Consultation on exposure draft regulations was conducted publicly via the Treasury website between 13 January 2012 and 24 February 2012.  In addition, targeted consultation has been undertaken with interested stakeholders, including the Financial Services Council and the Property Council of Australia.  A consultation summary is available on the Treasury website.

The Regulation commence on 1 July 2012.


 

ATTACHMENT

Details of the proposed A New Tax System (Goods and Services Tax) Amendment Regulation 2012 (No. 1)

Section 1 – Name of Regulation

This section provides that the name of the Regulation is the A New Tax System (Goods and Services Tax) Amendment Regulation 2012 (No. 1).

Section 2 – Commencement

This section provides that the Regulation commences on 1 July 2012.

Section 3 – Amendment of A New Tax System (Goods and Services Tax) Regulations 1999

This section provides that the Regulation amends the A New Tax System (Goods and Services Tax) Regulations 1999 (the Principal Regulations).

 

SCHEDULE 1 – AMENDMENTS

Background

Section 40-5 of the Act provides that a financial supply is input taxed and that ‘financial supply’ has the meaning given by the regulations.  Regulation 40-5.09 in the Principal Regulations sets out what supplies are financial supplies.  These supplies are input taxed and no input tax credits may be claimed in respect of acquisitions that relate to the making of these supplies. 

Regulation 40‑5.12 sets out which supplies are not financial supplies.  These supplies are subject to the normal GST rules.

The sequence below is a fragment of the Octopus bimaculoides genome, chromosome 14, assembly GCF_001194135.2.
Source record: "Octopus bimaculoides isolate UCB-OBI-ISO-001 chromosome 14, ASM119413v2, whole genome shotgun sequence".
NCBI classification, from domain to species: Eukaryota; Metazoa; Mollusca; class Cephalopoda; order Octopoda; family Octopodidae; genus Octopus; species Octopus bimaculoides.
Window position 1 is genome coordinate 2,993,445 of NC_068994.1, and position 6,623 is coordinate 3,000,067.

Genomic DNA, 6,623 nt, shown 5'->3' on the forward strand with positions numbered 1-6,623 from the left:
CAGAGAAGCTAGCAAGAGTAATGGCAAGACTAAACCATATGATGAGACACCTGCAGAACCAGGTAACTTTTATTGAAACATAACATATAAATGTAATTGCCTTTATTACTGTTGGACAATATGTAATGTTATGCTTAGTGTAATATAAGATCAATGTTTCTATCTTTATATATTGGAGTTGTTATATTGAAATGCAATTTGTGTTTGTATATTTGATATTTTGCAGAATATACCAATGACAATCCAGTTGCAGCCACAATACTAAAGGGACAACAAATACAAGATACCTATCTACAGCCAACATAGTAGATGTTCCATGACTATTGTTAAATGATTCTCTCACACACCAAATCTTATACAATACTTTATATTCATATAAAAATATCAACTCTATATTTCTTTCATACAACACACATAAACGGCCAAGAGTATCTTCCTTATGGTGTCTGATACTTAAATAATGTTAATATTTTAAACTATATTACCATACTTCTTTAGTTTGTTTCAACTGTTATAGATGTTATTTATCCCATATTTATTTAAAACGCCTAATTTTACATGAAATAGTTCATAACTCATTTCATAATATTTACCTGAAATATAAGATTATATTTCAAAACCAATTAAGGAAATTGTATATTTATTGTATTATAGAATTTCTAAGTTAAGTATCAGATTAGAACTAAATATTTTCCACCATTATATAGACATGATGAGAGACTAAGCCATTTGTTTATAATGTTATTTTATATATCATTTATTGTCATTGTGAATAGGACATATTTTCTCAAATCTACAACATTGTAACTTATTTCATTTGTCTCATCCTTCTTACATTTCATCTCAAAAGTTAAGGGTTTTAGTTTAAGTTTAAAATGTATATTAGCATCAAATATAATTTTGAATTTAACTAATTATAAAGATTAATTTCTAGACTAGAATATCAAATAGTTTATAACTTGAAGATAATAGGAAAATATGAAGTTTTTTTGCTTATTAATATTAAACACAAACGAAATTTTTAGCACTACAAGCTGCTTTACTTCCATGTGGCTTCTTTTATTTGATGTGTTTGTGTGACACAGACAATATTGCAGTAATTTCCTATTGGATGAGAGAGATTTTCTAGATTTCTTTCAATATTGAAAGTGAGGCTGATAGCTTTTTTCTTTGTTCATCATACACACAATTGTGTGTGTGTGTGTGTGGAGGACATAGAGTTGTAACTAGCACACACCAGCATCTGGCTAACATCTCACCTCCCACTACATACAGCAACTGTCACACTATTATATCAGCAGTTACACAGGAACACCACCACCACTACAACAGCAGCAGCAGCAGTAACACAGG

In an effort to reduce incentives to self-supply certain services from arising due to the input taxation of financial supplies, section 70-5 of the Act provides that acquisitions of a specified kind may give rise to an entitlement to a reduced input tax credit (RITC) despite being related to the making of input taxed financial supplies.  These acquisitions are reduced credit acquisitions, and are specified in the table in subregulation 70-5.02(2) of the Principal Regulations. 

The amount by which the input tax credit is reduced is specified by regulation 70-5.03 of the Principal Regulations, and section 70-15 of the Act provides the method for calculating the amount of the RITC that may be claimed.

The amending Regulation makes some changes to these financial supply provisions in the Principal Regulations.

Guarantees and indemnities

Item [1] – Subregulation 40-5.09(3), table, items 7 and 7A
Item [3] – Regulation 40-5.12, table, item 21

Existing item 7 of the table in subregulation 40-5.09(3) suggests that indemnities, warranties, insurance and reinsurance are all forms of guarantees, when they are all legally distinct arrangements.  Grouping these together has caused some confusion.

A guarantee is an agreement under which one entity (the guarantor) agrees to be liable for the obligations of another if the other entity defaults.  An indemnity is an obligation to an entity (the creditor) assumed by another (the surety), under which the surety agrees to keep the creditor harmless from risks arising from dealings with a third party.  A warranty for goods is also legally distinct from the concepts of guarantee and indemnity.

Item [1] separates existing item 7 of the table in subregulation 40-5.09(3) into two separate items 7 and 7A to clarify that guarantees and indemnities are legally distinct arrangements.

Item [3] inserts new item 21 into the table in regulation 40-5.12 to clarify that the supply of a warranty for goods is not a financial supply.  Insurance and reinsurance business is already listed in existing item 10.